Partnership is at the heart of Princeton’s international activity. Through a global network of relationships, of varying degrees of formality, these affiliations serve to generate the collaboration, reciprocity and exchange that outstanding international research and teaching requires. Below are descriptions of the kinds of formal agreements between Princeton and its foreign partner universities, but Princeton faculty and staff also regularly work with NGOs, local employers (across all sectors), indigenous community projects, third-party providers and beyond. The critically important work of these partnerships is highlighted across this site and those of institutionally adjacent offices.
Princeton’s formal global partnerships are especially important as pillars of the University’s internationalization strategy. Partnerships with universities abroad, often initiated by faculty members, encourage and support international research and teaching collaborations, undergraduate and graduate exchanges and staff and administrative exchanges. These durable ties create the capacity for faculty and students to enhance and sustain academic cooperation by moving across borders with the institutional support of their home and host universities.
Princeton has agreements with strategic partners at the institutional level to facilitate increased mobility of faculty and students, as well as transnational research and teaching collaboration.
Princeton University has worked in partnership with Humboldt University in Berlin since 2012. The Humboldt-Princeton Strategic Partnership has flourished over the last decade and has co-funded more than 20 faculty-driven research collaborations in diverse disciplines such as classics, electrical engineering, molecular biology, neuroscience, history, philosophy and international relations. Princeton has also established a dual-Ph.D. program with Humboldt as well as graduate-student exchanges in several departments. Additionally, visiting scholars from Humboldt have regularly engaged in Princeton’s teaching and research enterprise. In addition to the faculty-research collaborations and exchanges, Princeton hosted the University's fourth Fung Forum at Humboldt University in Berlin. Based on the success of the institutional collaborations and flow of scholars, students and ideas between the two institutions, the strategic partnership agreement with Humboldt was renewed in spring 2017.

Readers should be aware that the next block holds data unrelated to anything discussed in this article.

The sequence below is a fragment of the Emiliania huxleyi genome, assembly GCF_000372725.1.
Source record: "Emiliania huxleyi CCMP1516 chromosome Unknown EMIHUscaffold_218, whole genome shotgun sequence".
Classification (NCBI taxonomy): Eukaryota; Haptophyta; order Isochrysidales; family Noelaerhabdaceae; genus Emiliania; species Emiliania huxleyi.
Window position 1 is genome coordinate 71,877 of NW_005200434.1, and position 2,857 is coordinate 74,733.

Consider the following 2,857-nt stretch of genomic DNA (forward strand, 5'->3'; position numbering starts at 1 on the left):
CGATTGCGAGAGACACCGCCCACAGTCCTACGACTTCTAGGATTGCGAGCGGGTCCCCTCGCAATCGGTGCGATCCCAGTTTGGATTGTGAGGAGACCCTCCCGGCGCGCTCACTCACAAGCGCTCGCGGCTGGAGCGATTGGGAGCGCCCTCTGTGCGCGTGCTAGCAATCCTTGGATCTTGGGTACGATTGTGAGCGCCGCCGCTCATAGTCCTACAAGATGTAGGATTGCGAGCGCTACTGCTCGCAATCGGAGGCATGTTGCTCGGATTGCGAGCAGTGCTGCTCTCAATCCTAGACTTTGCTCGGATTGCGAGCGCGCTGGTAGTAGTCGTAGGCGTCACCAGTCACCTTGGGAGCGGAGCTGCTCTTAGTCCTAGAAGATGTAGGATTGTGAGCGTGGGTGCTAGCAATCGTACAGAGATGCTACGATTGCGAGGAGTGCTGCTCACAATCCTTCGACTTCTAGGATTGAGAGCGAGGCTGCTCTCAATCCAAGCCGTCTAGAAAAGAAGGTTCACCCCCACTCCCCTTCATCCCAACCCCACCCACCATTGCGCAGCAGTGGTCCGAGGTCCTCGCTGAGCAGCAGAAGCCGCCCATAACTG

About Humboldt University
Humboldt-Universität zu Berlin is Berlin’s oldest university and one of the most respected universities worldwide. Humboldt-Universität is a large public university, and yet it shares many of the characteristics of Princeton: Humboldt’s reputation for excellent scholarship (it has educated 29 Nobel Prize winners), a profound commitment to arts and humanities and a faculty-driven approach. The University has approximately 20,000 undergraduates, 11,000 master's-degree students and 3,000 doctoral students. Berlin is Germany’s most cosmopolitan city with an incredible history, and Humboldt-Universität is an important intellectual hub for Princeton scholars.
The Princeton University-University of Tokyo Strategic Partnership was established in 2013 with the goal of fostering long-term connections between the two universities. To date, this has been accomplished through support of collaborative mentoring and training across a wide range of disciplines. Recent projects involve Princeton faculty and students in the departments of Anthropology, Astrophysics, Chemistry, Civil and Environmental Engineering, East Asian Studies, Ecology & Evolutionary Biology, Electrical Engineering, History, Sociology, the Princeton Plasma Physics Laboratory, and the School of Architecture. Since 2013, the partnership has made 27 project awards. The partnership was renewed in January 2023 for a third five-year period.
In 2020, administration of the partnership moved from the Office of the Provost to the Princeton Institute for International and Regional Studies (PIIRS). At the University of Tokyo, the partnership is housed within the International Projects Promotion Group. At each university, there is a faculty director who is supported by an interdisciplinary steering committee and administrative staff. Committee members are: Jim Raymo (Sociology, Faculty Director), Sheldon Garon (History) and Michael Strauss (Astrophysics) from Princeton, and Satoshi Watanabe (Materials Engineering, Faculty Director), Jin Sato (Institute of Advanced Studies on Asia), Yujin Yaguchi (School of Interdisciplinary Studies), Naoki Yoshida (Physics), and Akio Takahara (Law and Politics) from the University of Tokyo.